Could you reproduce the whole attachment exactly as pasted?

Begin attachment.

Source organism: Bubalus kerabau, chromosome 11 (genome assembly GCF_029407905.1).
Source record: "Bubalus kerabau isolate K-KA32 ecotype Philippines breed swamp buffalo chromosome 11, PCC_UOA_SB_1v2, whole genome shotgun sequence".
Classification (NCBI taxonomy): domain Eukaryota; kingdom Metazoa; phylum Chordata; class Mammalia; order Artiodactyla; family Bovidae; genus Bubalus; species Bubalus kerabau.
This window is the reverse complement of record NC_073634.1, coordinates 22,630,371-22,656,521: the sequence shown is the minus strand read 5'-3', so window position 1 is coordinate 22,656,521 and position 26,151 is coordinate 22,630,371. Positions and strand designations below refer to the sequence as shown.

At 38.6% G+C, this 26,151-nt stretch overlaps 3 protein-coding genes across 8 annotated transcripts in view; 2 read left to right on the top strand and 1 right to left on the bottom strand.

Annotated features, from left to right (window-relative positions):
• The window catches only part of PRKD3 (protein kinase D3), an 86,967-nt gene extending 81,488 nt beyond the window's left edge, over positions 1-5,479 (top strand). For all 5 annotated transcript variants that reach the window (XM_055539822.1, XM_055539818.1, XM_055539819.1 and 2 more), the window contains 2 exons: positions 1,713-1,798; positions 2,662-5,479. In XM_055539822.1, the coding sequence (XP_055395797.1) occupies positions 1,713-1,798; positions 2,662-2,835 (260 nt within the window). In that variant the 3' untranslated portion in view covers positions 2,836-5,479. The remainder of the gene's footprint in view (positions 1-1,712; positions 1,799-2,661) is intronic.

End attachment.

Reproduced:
Source organism: Bubalus kerabau, chromosome 11 (genome assembly GCF_029407905.1).
Source record: "Bubalus kerabau isolate K-KA32 ecotype Philippines breed swamp buffalo chromosome 11, PCC_UOA_SB_1v2, whole genome shotgun sequence".
Classification (NCBI taxonomy): domain Eukaryota; kingdom Metazoa; phylum Chordata; class Mammalia; order Artiodactyla; family Bovidae; genus Bubalus; species Bubalus kerabau.
This window is the reverse complement of record NC_073634.1, coordinates 22,630,371-22,656,521: the sequence shown is the minus strand read 5'-3', so window position 1 is coordinate 22,656,521 and position 26,151 is coordinate 22,630,371. Positions and strand designations below refer to the sequence as shown.

At 38.6% G+C, this 26,151-nt stretch overlaps 3 protein-coding genes across 8 annotated transcripts in view; 2 read left to right on the top strand and 1 right to left on the bottom strand.

Annotated features, from left to right (window-relative positions):
• The window catches only part of PRKD3 (protein kinase D3), an 86,967-nt gene extending 81,488 nt beyond the window's left edge, over positions 1-5,479 (top strand). For all 5 annotated transcript variants that reach the window (XM_055539822.1, XM_055539818.1, XM_055539819.1 and 2 more), the window contains 2 exons: positions 1,713-1,798; positions 2,662-5,479. In XM_055539822.1, the coding sequence (XP_055395797.1) occupies positions 1,713-1,798; positions 2,662-2,835 (260 nt within the window). In that variant the 3' untranslated portion in view covers positions 2,836-5,479. The remainder of the gene's footprint in view (positions 1-1,712; positions 1,799-2,661) is intronic.